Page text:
s
s
Sections
Sections
Search
Subscribe

GOLIS: A bridge built by optimism


SAN FRANCISCO

With people from all over the world, we walked across the Golden Gate Bridge last week. It was a spectacular afternoon, one of those days that remind us few places can match the beauty of San Francisco or the majesty of what may be the world's most recognized landmark.

We've driven across the Golden Gate countless times, but when the bridge and the city beyond come into view, it's always as if we're seeing them for the first time. Sunshine, drifting fog, or both, the scene is always magical and often different.

People come from everywhere to see this view, and here it is in our backyard.

What historian Kevin Starr calls "America's greatest bridge" marks its 75th anniversary on May 27. The celebration will be a time for Santa Rosans to recall one of their own. In the campaign to build the Golden Gate Bridge, no one played a bigger role than banker Frank P. Doyle.

Some people argue that the bridge couldn't be built today. In the maelstrom of bureaucracy, regulation and anti-tax dogma, they say, there is no room for big ideas.

But it wasn't easy then. Pessimists could have identified a host of reasons not to try. Raising the money required taxpayers in six counties to underwrite the debt. The ferry companies and the environmentalists of that time wanted the Gate to remain as it was. Confronted by wind, fog, rain and tides, and laboring hundreds of feet above the bay, the work of building the bridge was difficult and dangerous. Eleven workers were killed during the years the bridge was under construction, 10 in a single accident.

But the bridge was built, and Sonoma and Marin counties were transformed.

If such an ambitious project was proposed today, many would say we can't afford to take a risk right now. There's a recession going on.

But the construction of the Golden Gate Bridge — started in 1933, finished in 1937 — coincided with the most difficult economic times in the history of this country.

What was different then? Doyle and his friends were optimists. They believed that better days would follow.

When was the last time the word optimism was used in describing today's political culture?

In so many ways, our politics have become divisive, small-minded and selfish. Some of our most influential interest groups — insert your own favorites here — are afflicted with a reflexive and indiscriminate pessimism. They begin every day by imagining what can go wrong.

You can hear them now, citing chapter and verse about what went wrong in the past. Haven't you heard about the Titanic? This is their favorite safe harbor. Because people make mistakes, it would be wrong to trust them to pursue anything new and untried.

But then there is the Golden Gate Bridge. Or space exploration. Or Medicare. Or the polio vaccine. Or flying machines. In the history of humankind, most great achievements began with the courage to take a risk to challenge the unknown — all the time believing that good outcomes would follow.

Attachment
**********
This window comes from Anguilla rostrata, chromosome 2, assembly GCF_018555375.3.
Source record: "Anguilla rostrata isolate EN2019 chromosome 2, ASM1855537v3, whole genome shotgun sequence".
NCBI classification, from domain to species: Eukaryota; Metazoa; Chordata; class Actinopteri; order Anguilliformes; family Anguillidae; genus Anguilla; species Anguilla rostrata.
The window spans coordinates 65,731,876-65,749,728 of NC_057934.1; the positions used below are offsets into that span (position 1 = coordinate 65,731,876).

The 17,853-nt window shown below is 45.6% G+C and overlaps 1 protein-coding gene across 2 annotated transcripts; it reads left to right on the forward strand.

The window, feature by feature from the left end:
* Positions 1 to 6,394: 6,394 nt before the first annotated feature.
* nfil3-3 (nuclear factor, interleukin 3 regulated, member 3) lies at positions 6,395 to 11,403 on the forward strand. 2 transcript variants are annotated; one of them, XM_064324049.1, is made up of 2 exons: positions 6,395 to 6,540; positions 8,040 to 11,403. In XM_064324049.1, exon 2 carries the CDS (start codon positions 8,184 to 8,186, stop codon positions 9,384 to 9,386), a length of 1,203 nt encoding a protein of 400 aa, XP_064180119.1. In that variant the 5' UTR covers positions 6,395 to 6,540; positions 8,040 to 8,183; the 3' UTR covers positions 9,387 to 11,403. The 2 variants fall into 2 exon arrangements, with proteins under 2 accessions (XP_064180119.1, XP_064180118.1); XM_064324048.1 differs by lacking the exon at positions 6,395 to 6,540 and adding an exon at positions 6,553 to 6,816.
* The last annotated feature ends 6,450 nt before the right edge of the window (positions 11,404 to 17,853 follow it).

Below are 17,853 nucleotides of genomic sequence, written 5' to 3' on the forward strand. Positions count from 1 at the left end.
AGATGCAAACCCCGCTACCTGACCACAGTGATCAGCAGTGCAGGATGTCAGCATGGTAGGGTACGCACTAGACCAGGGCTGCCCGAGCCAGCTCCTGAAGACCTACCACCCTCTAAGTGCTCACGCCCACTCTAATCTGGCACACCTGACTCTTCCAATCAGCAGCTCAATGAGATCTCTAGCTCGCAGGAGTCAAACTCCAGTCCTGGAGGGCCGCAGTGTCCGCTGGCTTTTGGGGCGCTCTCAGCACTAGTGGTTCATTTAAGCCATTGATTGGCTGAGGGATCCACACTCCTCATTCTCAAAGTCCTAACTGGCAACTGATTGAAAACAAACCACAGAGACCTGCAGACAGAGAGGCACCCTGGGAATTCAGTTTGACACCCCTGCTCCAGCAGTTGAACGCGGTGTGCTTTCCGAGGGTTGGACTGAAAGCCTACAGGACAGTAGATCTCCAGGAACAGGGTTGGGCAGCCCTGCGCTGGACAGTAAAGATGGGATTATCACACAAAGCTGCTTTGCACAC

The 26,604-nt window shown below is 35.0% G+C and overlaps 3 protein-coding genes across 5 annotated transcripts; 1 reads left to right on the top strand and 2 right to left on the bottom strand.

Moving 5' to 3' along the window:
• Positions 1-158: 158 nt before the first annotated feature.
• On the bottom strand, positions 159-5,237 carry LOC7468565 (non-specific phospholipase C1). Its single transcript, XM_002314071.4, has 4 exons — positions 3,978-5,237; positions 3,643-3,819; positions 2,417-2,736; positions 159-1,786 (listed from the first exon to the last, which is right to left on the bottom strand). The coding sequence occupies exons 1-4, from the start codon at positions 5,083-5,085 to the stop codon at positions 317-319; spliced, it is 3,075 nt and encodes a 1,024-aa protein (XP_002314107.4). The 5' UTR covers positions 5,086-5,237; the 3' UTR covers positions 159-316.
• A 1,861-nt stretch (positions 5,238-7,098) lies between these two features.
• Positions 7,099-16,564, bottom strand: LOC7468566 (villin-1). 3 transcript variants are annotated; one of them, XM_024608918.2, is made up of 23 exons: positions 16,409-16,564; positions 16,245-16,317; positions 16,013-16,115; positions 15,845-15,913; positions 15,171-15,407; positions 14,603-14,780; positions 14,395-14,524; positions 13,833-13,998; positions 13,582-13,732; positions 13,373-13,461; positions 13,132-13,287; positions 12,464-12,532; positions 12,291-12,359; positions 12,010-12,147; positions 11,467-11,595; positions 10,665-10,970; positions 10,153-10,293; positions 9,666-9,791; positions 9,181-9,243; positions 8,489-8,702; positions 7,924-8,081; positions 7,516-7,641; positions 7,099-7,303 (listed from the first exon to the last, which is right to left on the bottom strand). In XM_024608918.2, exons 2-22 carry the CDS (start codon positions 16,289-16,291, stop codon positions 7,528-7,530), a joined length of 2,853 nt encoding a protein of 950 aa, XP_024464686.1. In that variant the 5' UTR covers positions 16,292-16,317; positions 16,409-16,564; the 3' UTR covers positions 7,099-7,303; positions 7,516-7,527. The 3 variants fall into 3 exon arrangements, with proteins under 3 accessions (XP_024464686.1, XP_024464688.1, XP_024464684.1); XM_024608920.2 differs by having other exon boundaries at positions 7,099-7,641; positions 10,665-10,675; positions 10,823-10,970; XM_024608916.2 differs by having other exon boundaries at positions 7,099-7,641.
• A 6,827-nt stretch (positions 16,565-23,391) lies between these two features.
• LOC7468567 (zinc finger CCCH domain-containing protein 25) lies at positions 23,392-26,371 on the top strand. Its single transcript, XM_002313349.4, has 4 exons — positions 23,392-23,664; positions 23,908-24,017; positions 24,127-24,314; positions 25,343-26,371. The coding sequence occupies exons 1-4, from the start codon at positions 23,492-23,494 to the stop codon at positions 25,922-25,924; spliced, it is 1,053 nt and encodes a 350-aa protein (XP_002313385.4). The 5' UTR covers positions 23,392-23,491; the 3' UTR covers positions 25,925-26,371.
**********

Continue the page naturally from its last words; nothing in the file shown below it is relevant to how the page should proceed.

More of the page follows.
President John F. Kennedy said, "We choose to go to the moon in this decade and do other things, not because they are easy, but because they are hard, because that goal will serve to organize and measure the best of our energies and skills, because the challenge is one that we are willing to accept, one we are unwilling to postpone and one which we intend to win."

When was the last time a politician challenged us to do something that was difficult because it would prove our mettle? We are the country with a government that declared war and cut taxes at the same time and didn't see a problem.

Talk of optimism doesn't impress legions of pessimists eager to conflate optimism and naivet? or powerful political interests happy to advance their interests by disparaging others.

Of course Franklin D. Roosevelt was an optimist, and he did OK. Americans overcame the Great Depression, fought a war against fascism and built a bridge in San Francisco because they were persuaded that happy days would soon be here. California's prosperity after World War II was powered by this same simple belief.

For all its recent difficulties, this state remains one of the most prosperous places on earth. We don't lack for money or intellect. What we have lost is the capacity to trust in one another and to believe in a better future.

Unfortunately, this simple idea doesn't fit the narrative preferred by political insiders — Democrats or Republicans, liberals or conservatives. They would rather tell us what is wrong with the world than explain how we can, together, make it better.

Optimism doesn't require us to suspend good judgment. It does oblige us to believe that we can improve the human condition if we try.

Pete Golis is a columnist for The Press Democrat. Email him at golispd@gmail.com.